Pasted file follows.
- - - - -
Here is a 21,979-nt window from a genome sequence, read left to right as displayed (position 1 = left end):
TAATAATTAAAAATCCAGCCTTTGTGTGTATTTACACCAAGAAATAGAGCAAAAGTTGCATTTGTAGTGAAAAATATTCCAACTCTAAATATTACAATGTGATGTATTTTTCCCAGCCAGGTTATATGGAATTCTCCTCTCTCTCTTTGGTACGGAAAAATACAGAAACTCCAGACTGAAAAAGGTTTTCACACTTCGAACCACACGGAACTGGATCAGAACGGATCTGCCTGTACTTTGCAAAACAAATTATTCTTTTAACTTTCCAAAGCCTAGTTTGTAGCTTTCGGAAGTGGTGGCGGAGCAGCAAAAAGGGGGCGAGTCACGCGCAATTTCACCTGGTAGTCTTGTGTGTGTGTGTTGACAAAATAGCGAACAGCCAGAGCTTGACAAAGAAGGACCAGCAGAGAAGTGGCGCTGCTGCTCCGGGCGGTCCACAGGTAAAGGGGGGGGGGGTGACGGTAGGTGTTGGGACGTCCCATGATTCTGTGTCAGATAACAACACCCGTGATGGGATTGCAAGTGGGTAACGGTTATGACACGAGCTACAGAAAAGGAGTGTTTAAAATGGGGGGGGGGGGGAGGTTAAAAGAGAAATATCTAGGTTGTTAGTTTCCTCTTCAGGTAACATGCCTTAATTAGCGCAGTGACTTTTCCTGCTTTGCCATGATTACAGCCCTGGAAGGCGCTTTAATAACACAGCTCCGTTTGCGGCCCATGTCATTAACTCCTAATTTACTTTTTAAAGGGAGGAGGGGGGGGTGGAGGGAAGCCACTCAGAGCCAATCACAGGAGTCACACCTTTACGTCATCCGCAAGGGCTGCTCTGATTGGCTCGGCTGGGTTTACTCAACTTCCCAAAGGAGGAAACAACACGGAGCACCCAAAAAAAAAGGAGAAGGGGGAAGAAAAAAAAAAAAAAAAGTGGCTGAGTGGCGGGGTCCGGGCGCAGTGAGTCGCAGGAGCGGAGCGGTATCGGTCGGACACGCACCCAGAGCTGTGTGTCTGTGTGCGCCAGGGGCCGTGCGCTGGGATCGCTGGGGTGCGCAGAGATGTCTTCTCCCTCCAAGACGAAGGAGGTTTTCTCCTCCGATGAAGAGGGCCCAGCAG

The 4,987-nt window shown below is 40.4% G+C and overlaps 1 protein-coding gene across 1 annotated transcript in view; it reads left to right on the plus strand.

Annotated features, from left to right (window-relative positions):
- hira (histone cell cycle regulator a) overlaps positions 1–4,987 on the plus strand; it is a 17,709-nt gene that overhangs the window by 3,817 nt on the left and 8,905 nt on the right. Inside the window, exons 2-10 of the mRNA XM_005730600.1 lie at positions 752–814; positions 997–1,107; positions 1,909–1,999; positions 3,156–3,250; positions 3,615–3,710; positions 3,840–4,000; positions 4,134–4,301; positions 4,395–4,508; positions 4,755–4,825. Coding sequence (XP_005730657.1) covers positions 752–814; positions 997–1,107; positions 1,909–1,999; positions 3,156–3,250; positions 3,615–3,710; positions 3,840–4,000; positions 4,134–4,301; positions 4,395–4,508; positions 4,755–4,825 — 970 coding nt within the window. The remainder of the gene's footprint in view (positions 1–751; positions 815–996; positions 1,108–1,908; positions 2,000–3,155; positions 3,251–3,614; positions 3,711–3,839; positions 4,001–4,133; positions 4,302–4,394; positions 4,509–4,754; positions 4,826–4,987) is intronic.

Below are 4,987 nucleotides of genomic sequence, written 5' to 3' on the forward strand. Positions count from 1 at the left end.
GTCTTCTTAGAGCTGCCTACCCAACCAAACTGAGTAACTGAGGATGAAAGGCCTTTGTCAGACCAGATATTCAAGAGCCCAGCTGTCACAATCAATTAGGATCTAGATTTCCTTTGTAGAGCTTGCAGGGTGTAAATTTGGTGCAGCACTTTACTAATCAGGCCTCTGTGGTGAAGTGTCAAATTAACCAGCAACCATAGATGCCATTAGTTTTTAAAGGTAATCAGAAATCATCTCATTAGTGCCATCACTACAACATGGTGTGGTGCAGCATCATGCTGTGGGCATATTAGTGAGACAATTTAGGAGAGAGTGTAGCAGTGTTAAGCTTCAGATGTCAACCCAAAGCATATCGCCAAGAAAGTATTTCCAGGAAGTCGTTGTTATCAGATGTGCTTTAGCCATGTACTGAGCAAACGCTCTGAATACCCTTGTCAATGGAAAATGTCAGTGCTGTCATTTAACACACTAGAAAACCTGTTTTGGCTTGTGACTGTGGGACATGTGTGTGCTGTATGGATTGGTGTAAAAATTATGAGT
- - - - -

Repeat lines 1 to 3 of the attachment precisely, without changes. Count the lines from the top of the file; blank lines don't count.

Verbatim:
Here is a 21,979-nt window from a genome sequence, read left to right as displayed (position 1 = left end):
TAATAATTAAAAATCCAGCCTTTGTGTGTATTTACACCAAGAAATAGAGCAAAAGTTGCATTTGTAGTGAAAAATATTCCAACTCTAAATATTACAATGTGATGTATTTTTCCCAGCCAGGTTATATGGAATTCTCCTCTCTCTCTTTGGTACGGAAAAATACAGAAACTCCAGACTGAAAAAGGTTTTCACACTTCGAACCACACGGAACTGGATCAGAACGGATCTGCCTGTACTTTGCAAAACAAATTATTCTTTTAACTTTCCAAAGCCTAGTTTGTAGCTTTCGGAAGTGGTGGCGGAGCAGCAAAAAGGGGGCGAGTCACGCGCAATTTCACCTGGTAGTCTTGTGTGTGTGTGTTGACAAAATAGCGAACAGCCAGAGCTTGACAAAGAAGGACCAGCAGAGAAGTGGCGCTGCTGCTCCGGGCGGTCCACAGGTAAAGGGGGGGGGGGTGACGGTAGGTGTTGGGACGTCCCATGATTCTGTGTCAGATAACAACACCCGTGATGGGATTGCAAGTGGGTAACGGTTATGACACGAGCTACAGAAAAGGAGTGTTTAAAATGGGGGGGGGGGGGAGGTTAAAAGAGAAATATCTAGGTTGTTAGTTTCCTCTTCAGGTAACATGCCTTAATTAGCGCAGTGACTTTTCCTGCTTTGCCATGATTACAGCCCTGGAAGGCGCTTTAATAACACAGCTCCGTTTGCGGCCCATGTCATTAACTCCTAATTTACTTTTTAAAGGGAGGAGGGGGGGGTGGAGGGAAGCCACTCAGAGCCAATCACAGGAGTCACACCTTTACGTCATCCGCAAGGGCTGCTCTGATTGGCTCGGCTGGGTTTACTCAACTTCCCAAAGGAGGAAACAACACGGAGCACCCAAAAAAAAAGGAGAAGGGGGAAGAAAAAAAAAAAAAAAAGTGGCTGAGTGGCGGGGTCCGGGCGCAGTGAGTCGCAGGAGCGGAGCGGTATCGGTCGGACACGCACCCAGAGCTGTGTGTCTGTGTGCGCCAGGGGCCGTGCGCTGGGATCGCTGGGGTGCGCAGAGATGTCTTCTCCCTCCAAGACGAAGGAGGTTTTCTCCTCCGATGAAGAGGGCCCAGCAG

The 4,987-nt window shown below is 40.4% G+C and overlaps 1 protein-coding gene across 1 annotated transcript in view; it reads left to right on the plus strand.